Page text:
Kagan has faced Republican attacks that she is anti-military because she backed a policy at Harvard Law School that banned military recruiters from doing work through the Office of Career Services. Harvard opposed having the recruiters work through the office because of the ban on gays serving openly in the military, which it saw is discriminatory.
In a post on its blog, the White House wrote that Kagan is in no way anti-military because of her position at Harvard on the so-called "Don't ask, don't tell" law.
"Of course Kagan’s opposition to the policy was in no way anti-military -- just as opposition today from figures such as General Colin Powell or Joint Chiefs of Staff Chairman Admiral Mike Mullen is rooted in admiration for all those who serve, so too was Kagan’s."
The White House's push-back comes after former House Speaker Newt Gingrich (R-Ga.) this weekend issued perhaps the sharpest critique of her stance on the issue, saying that President Barack Obama should withdraw her nomination.
"The very fact that she led the effort ... to block the military from Harvard Law School" over opposition to the "Don't ask, don't tell" policy should disqualify her for anti-military sentiment, Gingrich said.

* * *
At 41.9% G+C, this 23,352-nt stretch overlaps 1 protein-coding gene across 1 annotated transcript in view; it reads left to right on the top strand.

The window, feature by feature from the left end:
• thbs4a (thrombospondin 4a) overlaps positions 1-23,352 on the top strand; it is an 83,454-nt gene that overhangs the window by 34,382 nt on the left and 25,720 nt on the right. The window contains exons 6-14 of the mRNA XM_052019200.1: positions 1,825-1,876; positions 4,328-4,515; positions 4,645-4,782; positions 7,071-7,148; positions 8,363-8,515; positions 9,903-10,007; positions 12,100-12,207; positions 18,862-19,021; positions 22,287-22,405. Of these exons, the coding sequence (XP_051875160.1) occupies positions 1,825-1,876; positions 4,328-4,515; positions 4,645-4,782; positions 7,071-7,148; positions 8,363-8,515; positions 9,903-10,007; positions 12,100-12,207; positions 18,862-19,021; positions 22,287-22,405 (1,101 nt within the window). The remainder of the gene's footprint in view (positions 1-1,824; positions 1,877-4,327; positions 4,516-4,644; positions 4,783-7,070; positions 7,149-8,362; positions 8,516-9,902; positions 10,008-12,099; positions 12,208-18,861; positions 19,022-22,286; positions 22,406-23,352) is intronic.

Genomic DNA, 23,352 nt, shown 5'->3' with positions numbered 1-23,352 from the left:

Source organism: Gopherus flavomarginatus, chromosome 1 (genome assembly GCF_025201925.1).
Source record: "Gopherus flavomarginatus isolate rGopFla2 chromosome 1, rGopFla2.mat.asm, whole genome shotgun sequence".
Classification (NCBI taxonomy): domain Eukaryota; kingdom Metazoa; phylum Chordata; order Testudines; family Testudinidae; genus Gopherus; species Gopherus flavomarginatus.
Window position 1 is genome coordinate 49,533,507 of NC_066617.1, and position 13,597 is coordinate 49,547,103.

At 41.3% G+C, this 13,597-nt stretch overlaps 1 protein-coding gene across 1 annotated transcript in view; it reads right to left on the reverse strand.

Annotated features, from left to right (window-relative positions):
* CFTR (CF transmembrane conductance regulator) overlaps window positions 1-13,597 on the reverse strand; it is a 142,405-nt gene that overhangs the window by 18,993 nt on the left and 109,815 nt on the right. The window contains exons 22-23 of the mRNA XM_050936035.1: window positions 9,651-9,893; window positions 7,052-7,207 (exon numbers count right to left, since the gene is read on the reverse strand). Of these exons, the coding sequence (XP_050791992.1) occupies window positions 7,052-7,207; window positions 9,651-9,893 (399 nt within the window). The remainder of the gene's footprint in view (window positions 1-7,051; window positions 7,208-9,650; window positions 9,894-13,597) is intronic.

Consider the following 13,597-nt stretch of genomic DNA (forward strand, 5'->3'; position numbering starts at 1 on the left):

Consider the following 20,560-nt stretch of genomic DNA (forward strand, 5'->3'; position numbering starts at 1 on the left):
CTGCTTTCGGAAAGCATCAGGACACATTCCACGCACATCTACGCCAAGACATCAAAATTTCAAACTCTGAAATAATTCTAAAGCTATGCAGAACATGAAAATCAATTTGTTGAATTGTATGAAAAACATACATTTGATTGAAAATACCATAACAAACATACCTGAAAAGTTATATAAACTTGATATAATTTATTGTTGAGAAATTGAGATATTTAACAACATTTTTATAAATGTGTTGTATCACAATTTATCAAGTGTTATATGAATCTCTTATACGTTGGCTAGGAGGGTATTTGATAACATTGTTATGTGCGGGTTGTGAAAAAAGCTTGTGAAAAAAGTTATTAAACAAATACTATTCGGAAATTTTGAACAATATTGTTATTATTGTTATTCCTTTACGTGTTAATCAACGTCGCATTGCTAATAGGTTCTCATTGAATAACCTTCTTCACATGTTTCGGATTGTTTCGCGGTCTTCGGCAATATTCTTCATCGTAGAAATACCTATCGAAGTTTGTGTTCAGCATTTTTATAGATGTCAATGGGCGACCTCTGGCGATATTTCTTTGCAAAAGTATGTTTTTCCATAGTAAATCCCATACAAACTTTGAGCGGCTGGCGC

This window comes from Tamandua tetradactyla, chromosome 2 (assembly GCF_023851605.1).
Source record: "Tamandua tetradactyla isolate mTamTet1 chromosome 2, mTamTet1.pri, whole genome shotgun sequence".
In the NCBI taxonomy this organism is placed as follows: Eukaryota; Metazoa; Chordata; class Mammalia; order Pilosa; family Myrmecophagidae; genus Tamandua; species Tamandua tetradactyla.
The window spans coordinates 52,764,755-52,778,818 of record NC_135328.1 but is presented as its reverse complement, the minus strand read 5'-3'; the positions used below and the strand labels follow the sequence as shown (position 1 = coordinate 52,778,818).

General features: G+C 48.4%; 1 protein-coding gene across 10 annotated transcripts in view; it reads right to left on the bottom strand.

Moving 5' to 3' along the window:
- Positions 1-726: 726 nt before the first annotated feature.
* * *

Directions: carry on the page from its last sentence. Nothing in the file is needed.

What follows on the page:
"I see no reason ... why the Senate would confirm an anti-military Supreme Court justice," he said.
Senate Republicans are not expected to filibuster Kagan's nomination, but she could face tough questions from senators about the issue during her confirmation hearings before the Senate Judiciary Committee.
The White House has argued both before and after Kagan was nominated that military recruiters were still allowed to operate on campus through the privately-run Harvard Law Students Veterans Association. Recruitment numbers stayed steady during her tenure as dean, the White House has noted.
Lee also cited comments Republican Sen. Scott Brown (Mass.) made last week that he was satisfied with answers Kagan gave to his questions about the issue.